Introduction to the Blogs

From January of 2015 to December of 2017, I was the luckiest artist in America. I don’t think that’s hyperbole. Sure, for some people they’d expect an artist feeling that lucky is getting rich and famous and winning awards. And that was definitely not me. But I got to make my art, hone my process, work with amazingly talented collaborators and friends, and do what I love for a living. My concerns for the past three years weren’t about money. They were whether the scene I’d written was going to work, or the choice I was making onstage would reflect the authenticity of the story.

Now I feel like my fortune has jumped a level! The 14th Street Y, with the support of the Covenant Foundation, is mounting a month-long festival around the country of the five plays I made between 2015 and 2017. These plays were all inspired by stories from the Book of Genesis and devised with communities around the country, placing their lived experiences in conversation with the sacred texts to create new stories that we turned into theater. In each community — Minneapolis, Charleston, Austin, Seattle, Kansas City — we shared all box office receipts with local artists and arts organizations. And for this festival in May of 2018, box office proceeds are going to a new grant program for LABA artists past and present to make art in collaboration with artists of different races and/or religions.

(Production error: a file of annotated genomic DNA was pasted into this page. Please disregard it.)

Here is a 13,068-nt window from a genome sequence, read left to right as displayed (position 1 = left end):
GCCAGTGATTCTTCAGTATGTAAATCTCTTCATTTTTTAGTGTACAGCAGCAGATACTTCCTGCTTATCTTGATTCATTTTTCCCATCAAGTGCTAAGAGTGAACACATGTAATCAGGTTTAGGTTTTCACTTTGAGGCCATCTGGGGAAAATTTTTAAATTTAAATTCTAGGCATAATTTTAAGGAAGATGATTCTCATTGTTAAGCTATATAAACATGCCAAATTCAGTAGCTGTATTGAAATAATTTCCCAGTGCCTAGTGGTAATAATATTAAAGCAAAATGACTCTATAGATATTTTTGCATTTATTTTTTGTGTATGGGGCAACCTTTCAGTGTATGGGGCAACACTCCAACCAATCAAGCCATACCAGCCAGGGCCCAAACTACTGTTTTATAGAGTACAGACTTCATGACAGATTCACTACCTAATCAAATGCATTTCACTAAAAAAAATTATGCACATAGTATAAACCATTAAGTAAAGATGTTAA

For my year in residence at the 14th Street Y, I’m keeping a journal. And I’ve typed up some of those entries for you to read. Hopefully they’ll provide a little window into my artistic process (and my neurotic musings) as we bring these plays all together for the first time.

I’ve never kept a diary or a journal. I don’t have the self-discipline. It also doesn’t help that I haven’t had a routine in fifteen years. Being on the road 200 nights a year, not having a nine-to-five job ever once in my life, I find routine is challenging at best. January of 2018 was the first time I’d purchased a monthly unlimited metrocard since some time in early 2015.

But I’ve found it fascinating to document my process as we finished the play in Kansas City and began to adapt and prepare all five plays for production at the 14th Street Y in May. It’s instructive to go back and see what I was thinking a week ago, a month, more. And journaling has allowed me to feel two important things: (1) I feel accomplished first thing in the morning by finishing my journal, as if I’m already on my way to a productive day; and (2) prepared and thought-out in having a work plan for the day/week by utilizing the journal for sketching out my ideas and tasks.




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